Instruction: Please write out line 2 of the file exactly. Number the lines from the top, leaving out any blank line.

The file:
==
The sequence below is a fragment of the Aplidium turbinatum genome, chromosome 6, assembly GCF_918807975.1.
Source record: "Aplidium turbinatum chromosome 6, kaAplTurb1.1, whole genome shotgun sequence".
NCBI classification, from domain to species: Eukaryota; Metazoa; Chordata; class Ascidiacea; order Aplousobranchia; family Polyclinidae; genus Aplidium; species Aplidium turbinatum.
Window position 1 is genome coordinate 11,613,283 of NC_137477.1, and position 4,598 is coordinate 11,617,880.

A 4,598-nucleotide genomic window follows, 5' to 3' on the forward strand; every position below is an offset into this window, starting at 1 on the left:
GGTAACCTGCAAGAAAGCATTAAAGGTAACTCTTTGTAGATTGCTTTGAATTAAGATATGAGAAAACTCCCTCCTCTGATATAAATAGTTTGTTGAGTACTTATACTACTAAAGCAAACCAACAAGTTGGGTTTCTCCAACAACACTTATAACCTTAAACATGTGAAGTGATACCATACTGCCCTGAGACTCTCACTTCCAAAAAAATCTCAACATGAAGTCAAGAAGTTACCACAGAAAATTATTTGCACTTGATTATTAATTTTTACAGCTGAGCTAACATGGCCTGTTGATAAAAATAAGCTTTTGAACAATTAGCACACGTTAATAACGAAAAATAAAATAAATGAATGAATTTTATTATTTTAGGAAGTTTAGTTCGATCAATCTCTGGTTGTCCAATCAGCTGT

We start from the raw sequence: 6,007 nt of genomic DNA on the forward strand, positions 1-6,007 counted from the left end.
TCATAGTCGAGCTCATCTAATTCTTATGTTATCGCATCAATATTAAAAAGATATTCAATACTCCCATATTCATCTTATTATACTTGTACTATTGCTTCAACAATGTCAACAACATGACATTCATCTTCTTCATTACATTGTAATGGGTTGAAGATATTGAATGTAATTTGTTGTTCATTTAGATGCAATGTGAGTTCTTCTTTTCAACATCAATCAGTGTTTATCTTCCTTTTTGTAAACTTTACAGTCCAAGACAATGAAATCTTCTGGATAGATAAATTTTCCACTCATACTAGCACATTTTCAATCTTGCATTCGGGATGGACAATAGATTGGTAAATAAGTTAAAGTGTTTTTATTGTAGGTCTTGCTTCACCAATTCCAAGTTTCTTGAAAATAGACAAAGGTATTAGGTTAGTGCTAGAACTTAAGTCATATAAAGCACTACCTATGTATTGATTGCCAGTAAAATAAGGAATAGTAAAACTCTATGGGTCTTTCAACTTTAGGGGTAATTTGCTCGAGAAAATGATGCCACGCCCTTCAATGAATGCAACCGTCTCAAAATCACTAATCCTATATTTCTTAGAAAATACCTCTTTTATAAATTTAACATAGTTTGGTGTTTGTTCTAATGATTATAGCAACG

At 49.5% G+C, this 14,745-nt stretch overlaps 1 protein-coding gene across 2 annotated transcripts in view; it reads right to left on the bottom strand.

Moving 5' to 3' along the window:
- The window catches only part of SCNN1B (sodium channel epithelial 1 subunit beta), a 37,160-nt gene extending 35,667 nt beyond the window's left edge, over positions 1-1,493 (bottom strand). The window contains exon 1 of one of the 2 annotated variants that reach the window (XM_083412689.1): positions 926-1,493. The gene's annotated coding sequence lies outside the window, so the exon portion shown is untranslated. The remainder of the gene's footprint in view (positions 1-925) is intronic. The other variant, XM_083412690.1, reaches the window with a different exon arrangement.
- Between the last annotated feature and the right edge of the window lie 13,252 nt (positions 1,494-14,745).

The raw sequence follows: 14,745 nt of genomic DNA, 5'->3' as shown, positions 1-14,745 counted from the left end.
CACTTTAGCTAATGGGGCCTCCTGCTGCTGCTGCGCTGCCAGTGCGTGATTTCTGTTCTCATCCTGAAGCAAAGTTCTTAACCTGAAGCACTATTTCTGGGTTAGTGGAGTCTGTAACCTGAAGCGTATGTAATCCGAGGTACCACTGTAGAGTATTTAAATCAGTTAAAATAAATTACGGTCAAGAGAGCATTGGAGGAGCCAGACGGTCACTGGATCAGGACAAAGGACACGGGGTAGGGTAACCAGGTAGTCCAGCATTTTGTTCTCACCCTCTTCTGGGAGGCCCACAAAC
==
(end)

Source record: "Aplidium turbinatum chromosome 6, kaAplTurb1.1, whole genome shotgun sequence".